We crossed the Tinajas Altas Range through a narrow pass, choked with debris from the previous wet season. We picked our way over boulders in the wash, climbing up to the shallow pass to descend down the far side. The range gets its name from the natural rock tanks, strung like a chain of beads up a narrow canyon. The Tinajas Altas, which means 'high tanks' in Spanish, were often the last resort of gold prospectors, missionaries, and fortune seekers making their way west into California. The rock holes were the first reliable water supply for over fifty miles, and many a poor soul perished at the bottom of the canyon, too weak from dehydration to tackle the punishing climb up to the tanks and water.
Once the trail leaves the military area, entering into the Cabeza Prieta wildlife refuge, it quickly drops in standard, becoming a narrow, single track sandy trail. Low tire pressures, and a tolerance for scratches from the brushy creosote bush are essential. The scenery opens into wide gray, granitic canyons, with a proliferation of succulents. Chollas, prickly pear, hedgehog, and of course the distinctive saguaro cactus, forever associated with Arizona and John Wayne, are abundant along this section of the trail.
Next, the trail crosses the lumpy, rocky Pinacate lava flow, a dense black lava that runs south down into Mexico, This reduced our speed to about ten m.p.h. as we crawled over slowly, hoping to avoid tire damage.
El Camino needs a minimum of two days to travel, and many people take three or more. There are two popular camping areas: at the water bores of Tule Well, and at Papago Well. A scant mile from the Mexican border and mid-way along the trail, these are basic camping areas set on the desert pavement amongst the cacti. We camped at Papago Well, setting up the tent in a clearing where we hoped the cactus spines wouldn't penetrate the tent floor.
The Mexican border is a sensitive issue to many Americans. Poorly fenced, in many places it is a sagging single strand of barbed wire. In towns and popular areas it has twenty foot concrete barricades, complete with a permanent armed force and searchlights. Along El Camino, it is barely there, and it is easy for someone to unknowingly stray into Mexico. Or knowingly stray vice versa.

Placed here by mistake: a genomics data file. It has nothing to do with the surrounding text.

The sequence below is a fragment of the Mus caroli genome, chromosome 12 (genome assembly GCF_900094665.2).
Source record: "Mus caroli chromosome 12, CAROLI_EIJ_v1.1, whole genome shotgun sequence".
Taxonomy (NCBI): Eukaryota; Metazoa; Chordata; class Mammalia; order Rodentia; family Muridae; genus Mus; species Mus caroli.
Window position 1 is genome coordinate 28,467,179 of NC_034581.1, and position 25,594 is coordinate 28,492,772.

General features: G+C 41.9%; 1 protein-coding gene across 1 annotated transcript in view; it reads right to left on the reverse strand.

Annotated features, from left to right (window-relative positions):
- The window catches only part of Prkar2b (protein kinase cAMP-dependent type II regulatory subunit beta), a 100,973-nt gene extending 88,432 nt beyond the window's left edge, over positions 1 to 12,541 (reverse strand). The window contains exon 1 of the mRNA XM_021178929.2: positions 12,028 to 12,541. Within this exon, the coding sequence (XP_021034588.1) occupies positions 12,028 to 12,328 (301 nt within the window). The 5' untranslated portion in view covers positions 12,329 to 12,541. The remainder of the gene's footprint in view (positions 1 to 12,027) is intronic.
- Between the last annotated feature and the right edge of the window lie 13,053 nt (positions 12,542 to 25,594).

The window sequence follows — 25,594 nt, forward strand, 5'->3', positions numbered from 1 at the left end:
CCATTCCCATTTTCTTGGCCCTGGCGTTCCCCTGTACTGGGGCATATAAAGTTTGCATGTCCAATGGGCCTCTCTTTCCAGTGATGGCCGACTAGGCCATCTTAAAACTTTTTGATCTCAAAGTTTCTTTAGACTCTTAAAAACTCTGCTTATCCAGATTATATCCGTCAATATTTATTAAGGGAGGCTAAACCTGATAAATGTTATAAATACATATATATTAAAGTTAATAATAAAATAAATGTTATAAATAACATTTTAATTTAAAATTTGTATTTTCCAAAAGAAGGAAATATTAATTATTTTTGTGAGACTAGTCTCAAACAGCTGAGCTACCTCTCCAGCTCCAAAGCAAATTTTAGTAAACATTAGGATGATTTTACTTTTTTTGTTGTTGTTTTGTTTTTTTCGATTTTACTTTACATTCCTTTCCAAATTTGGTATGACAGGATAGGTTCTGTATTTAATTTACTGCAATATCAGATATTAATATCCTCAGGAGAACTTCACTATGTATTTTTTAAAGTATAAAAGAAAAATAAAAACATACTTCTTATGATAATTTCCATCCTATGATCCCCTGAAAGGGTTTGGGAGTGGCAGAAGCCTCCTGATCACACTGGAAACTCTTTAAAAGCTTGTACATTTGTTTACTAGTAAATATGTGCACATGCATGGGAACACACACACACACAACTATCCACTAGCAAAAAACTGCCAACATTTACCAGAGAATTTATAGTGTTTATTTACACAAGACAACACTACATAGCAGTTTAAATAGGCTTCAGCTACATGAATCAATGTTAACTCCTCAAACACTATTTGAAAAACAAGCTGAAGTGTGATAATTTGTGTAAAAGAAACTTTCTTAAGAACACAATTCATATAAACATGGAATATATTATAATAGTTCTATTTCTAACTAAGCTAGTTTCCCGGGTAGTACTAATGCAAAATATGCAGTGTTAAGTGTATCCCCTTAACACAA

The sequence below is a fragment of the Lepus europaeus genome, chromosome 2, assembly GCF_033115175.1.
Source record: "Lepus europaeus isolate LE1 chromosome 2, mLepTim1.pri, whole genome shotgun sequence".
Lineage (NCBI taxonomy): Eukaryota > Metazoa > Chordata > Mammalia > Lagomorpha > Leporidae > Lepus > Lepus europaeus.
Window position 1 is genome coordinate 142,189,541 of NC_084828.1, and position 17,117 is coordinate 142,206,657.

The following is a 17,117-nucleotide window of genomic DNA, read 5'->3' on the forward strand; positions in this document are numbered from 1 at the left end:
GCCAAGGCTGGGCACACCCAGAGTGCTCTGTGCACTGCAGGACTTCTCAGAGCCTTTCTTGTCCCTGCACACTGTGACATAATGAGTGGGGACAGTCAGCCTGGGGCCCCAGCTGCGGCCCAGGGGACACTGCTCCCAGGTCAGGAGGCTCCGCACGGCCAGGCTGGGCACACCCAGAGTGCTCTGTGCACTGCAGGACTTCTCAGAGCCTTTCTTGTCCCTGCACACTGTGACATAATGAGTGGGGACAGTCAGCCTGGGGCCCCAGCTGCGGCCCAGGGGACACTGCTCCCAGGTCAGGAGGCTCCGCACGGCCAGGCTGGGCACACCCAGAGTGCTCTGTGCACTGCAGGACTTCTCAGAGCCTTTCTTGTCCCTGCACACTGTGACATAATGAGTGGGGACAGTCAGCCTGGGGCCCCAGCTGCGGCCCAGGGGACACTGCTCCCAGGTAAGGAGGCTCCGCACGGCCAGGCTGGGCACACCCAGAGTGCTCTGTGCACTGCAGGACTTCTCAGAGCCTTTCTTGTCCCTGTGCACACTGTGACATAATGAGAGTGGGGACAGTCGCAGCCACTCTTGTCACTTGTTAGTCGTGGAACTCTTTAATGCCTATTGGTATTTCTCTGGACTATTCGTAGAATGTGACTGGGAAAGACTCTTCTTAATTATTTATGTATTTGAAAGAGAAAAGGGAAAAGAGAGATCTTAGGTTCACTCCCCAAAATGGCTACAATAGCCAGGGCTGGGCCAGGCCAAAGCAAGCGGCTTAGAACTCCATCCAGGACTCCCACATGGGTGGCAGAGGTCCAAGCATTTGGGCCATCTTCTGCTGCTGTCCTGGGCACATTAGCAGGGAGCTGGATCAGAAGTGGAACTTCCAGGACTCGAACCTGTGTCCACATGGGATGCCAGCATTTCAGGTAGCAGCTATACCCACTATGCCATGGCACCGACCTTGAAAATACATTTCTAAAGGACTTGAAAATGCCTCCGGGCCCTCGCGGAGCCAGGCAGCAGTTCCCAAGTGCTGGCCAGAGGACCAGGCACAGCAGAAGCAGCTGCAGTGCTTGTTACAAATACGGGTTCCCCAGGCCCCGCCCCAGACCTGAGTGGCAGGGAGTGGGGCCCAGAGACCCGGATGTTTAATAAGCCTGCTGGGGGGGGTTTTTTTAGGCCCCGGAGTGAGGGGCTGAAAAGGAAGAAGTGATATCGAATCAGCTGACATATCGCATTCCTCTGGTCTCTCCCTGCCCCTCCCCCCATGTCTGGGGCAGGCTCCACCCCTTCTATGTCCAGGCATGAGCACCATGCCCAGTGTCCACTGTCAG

States on either side of Arizona - Texas and California - have tightened up on their security, allocating more personnel to patrol the border and apprehend the thousands of border jumpers who each night attempt to cross into the United States to start a new life. The result is that Arizona, long left relatively unprotected, allowing the long stretches of punishing desert to deter the illegal immigrants, is now the hot spot for border crossings. Between 1998 and 1999, apprehensions along El Camino soared from 8000 annually in 1998, to nearly 30,000 in 1999. Most of the people who cross, are individuals, often dropped off just over the border by a "coyote", a smuggler they have paid to get them safely into America. But a small proportion of the illegal traffic is drug smugglers, gun runners and unscrupulous people dealing in bulk human cargo. The sheer numbers of immigrants means that the border patrol's main function has shifted to a search and rescue mission. There are many fatalities each year, as unprepared people die in the desert.
As we made camp that night at Papago Well, the border patrol helicopters circled overhead, and in the gathering dusk, the searchlights penetrated to the ground, sweeping over our camp.
Around midnight, we were woken by the border patrol hovering over our camp, sweeping the area systematically with their searchlights. Eventually they moved off along the invisible border line, and went to check out a Jeep convoy, which was camped about a mile up the trail. Of course, after being woken so rudely, I, the female Bushduck, needed to pee. Putting on boots and nothing else, I crawled out of the tent and out I went. Only to be circled by the border patrol helicopter with their night vision cameras. I waved into the black of the night. What else is a girl to do? Interestingly enough the male Bushduck safely tucked up inside the tent was just about wetting himself, but with laughter!